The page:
Gretchen Hofmann, associate professor of biology at the University of California, Santa Barbara, has just returned from a research mission to Antarctica where she collected pteropods, tiny marine snails the size of a lentil, that she refers to as the “potato chip” of the oceans because they are eaten widely by so many species. The National Science Foundation’s Office of Polar Programs funded the expedition.
Pteropods are eaten by fish that are in turn consumed by other animals, such as penguins. As these small creatures are stressed by an increasingly acidic ocean, due to the build-up of carbon dioxide in the atmosphere, they are less able to cope with a warmer ocean.
“These animals are not charismatic but they are talking to us just as much as penguins or polar bears,” said Hofmann. “They are harbingers of change. It’s possible by 2050 they may not be able to make a shell anymore. If we lose these organisms, the impact on the food chain will be catastrophic.”
Hofmann is a molecular ecologist who studies how genes go off and on as certain marine animals work to make their calcium carbonate shells from the seawater they live in. She characterized her recent trip to Antarctica as an urgent research mission.
She has performed extensive studies of the sea urchin that lives in the kelp forests of California. Sea urchins are a vital part of the food web and play a major economic role in California fisheries, since the roe of the sea urchin is a valuable sushi called “uni.”
Hofmann explained that as marine invertebrates deal with increasing acidity, the larvae have to “re-tune” their metabolism in order to still make a shell. But this is done at a cost. The physiological changes that are a response to the acidity make the animals less able to withstand warmer waters, and they are smaller.
“These observations suggest that the ‘double jeopardy’ situation –– warming and acidifying seas –– will be a complex environment for future marine organisms,” she said.
Hofmann is studying levels of carbon dioxide that would result from what the Intergovernmental Panel on Climate Change (IPCC) predicts would occur if humanity continues on a “business as usual” scenario projected out to the year 2100.
Gail Gallessich | EurekAlert!
Value from wastewater
16.08.2017 | Hochschule Landshut
Species Richness – a false friend? Scientists want to improve biodiversity assessments
01.08.2017 | Carl von Ossietzky-Universität Oldenburg
Whether you call it effervescent, fizzy, or sparkling, carbonated water is making a comeback as a beverage. Aside from quenching thirst, researchers at the University of Illinois at Urbana-Champaign have discovered a new use for these "bubbly" concoctions that will have major impact on the manufacturer of the world's thinnest, flattest, and one most useful materials -- graphene.
As graphene's popularity grows as an advanced "wonder" material, the speed and quality at which it can be manufactured will be paramount. With that in mind,...
Physicists at the University of Bonn have managed to create optical hollows and more complex patterns into which the light of a Bose-Einstein condensate flows. The creation of such highly low-loss structures for light is a prerequisite for complex light circuits, such as for quantum information processing for a new generation of computers. The researchers are now presenting their results in the journal Nature Photonics.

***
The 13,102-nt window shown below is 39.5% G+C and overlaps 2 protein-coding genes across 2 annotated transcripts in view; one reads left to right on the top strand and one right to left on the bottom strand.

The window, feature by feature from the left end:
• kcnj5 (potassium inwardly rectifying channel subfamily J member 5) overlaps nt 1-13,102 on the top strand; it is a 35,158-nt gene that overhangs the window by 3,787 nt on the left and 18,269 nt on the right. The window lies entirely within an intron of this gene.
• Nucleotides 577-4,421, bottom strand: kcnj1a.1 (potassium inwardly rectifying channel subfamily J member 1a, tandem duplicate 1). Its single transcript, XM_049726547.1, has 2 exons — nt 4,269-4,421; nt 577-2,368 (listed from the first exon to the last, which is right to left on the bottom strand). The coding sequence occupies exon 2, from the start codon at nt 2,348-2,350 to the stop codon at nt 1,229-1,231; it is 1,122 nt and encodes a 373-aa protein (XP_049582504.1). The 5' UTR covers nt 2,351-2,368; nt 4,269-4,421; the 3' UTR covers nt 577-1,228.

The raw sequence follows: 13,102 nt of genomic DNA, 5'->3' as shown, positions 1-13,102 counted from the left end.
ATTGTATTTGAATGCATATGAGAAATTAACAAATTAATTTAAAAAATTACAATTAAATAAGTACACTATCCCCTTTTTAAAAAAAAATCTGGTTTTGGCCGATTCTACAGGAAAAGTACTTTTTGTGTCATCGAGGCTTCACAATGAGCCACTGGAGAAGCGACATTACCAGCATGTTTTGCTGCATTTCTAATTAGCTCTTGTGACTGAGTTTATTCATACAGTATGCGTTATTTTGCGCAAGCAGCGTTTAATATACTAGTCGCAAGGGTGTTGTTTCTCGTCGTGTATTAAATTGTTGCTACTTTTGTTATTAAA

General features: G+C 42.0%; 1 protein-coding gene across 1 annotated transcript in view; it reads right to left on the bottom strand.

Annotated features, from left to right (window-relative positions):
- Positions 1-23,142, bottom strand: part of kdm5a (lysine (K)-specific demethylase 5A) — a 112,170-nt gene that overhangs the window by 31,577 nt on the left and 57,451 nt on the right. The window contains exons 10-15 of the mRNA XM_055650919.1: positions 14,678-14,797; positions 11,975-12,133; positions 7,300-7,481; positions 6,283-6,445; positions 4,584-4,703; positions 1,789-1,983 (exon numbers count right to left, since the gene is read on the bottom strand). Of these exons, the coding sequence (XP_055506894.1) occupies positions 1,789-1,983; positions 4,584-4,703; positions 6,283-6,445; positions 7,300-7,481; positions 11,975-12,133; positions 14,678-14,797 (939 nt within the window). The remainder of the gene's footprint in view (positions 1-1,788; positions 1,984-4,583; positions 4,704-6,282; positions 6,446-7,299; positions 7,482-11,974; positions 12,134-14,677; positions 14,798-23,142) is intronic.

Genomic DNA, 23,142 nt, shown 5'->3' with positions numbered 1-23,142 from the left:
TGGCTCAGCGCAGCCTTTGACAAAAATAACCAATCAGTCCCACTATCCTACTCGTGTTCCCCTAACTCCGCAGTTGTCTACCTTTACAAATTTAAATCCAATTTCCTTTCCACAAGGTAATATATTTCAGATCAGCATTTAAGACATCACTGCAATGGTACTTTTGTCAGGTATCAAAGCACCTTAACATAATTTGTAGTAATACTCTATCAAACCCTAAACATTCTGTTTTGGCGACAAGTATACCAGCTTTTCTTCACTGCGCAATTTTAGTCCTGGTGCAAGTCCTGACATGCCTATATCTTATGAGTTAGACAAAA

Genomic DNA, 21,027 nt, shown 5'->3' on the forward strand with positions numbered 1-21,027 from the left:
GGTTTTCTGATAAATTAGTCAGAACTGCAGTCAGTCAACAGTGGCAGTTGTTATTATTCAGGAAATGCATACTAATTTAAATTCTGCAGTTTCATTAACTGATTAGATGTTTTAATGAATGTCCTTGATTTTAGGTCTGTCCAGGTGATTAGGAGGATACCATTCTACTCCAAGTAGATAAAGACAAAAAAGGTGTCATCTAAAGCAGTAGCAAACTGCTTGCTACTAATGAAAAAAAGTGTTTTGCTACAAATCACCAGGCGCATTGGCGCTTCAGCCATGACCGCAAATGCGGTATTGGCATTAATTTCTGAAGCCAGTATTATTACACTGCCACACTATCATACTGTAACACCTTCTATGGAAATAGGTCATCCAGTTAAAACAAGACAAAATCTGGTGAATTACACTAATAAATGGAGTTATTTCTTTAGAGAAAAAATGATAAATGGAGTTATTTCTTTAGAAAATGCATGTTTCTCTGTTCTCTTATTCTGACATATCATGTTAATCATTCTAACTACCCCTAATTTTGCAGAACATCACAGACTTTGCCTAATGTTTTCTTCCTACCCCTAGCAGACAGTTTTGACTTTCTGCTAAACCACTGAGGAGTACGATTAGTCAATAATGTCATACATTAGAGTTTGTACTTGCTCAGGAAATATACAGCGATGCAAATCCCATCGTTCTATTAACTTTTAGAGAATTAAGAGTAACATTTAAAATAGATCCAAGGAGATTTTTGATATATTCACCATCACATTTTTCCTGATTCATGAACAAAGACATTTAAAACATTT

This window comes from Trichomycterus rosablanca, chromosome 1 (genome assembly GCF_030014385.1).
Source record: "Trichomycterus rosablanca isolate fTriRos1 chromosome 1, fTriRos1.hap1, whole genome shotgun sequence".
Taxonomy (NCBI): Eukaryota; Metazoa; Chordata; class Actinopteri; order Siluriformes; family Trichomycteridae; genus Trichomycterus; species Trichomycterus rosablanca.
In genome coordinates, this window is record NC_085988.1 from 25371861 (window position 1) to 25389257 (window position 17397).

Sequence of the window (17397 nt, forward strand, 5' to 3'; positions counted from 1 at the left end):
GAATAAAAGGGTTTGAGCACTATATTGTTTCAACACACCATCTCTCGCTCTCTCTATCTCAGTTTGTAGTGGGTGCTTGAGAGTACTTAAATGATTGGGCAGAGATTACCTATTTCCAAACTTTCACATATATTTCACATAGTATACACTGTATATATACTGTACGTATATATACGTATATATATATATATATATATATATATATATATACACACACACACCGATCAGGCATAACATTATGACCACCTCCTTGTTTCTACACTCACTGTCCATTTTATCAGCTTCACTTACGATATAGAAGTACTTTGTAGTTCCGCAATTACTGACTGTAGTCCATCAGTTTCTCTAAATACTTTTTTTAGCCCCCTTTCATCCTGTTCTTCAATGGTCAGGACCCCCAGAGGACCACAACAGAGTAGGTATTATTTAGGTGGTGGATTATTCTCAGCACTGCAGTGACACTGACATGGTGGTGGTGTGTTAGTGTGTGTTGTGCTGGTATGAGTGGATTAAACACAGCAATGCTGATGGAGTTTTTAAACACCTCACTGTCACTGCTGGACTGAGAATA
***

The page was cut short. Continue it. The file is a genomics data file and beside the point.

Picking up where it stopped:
Light particles (photons) occur as tiny, indivisible portions. Many thousands of these light portions can be merged to form a single super-photon if they are...
For the first time, scientists have shown that circular RNA is linked to brain function. When a RNA molecule called Cdr1as was deleted from the genome of mice, the animals had problems filtering out unnecessary information – like patients suffering from neuropsychiatric disorders.
While hundreds of circular RNAs (circRNAs) are abundant in mammalian brains, one big question has remained unanswered: What are they actually good for? In the...
An experimental small satellite has successfully collected and delivered data on a key measurement for predicting changes in Earth's climate.
The Radiometer Assessment using Vertically Aligned Nanotubes (RAVAN) CubeSat was launched into low-Earth orbit on Nov. 11, 2016, in order to test new...
A study led by scientists of the Max Planck Institute for the Structure and Dynamics of Matter (MPSD) at the Center for Free-Electron Laser Science in Hamburg presents evidence of the coexistence of superconductivity and “charge-density-waves” in compounds of the poorly-studied family of bismuthates. This observation opens up new perspectives for a deeper understanding of the phenomenon of high-temperature superconductivity, a topic which is at the core of condensed matter research since more than 30 years. The paper by Nicoletti et al has been published in the PNAS.
Since the beginning of the 20th century, superconductivity had been observed in some metals at temperatures only a few degrees above the absolute zero (minus...
16.08.2017 | Event News
04.08.2017 | Event News
26.07.2017 | Event News
18.08.2017 | Life Sciences
18.08.2017 | Physics and Astronomy
18.08.2017 | Information Technology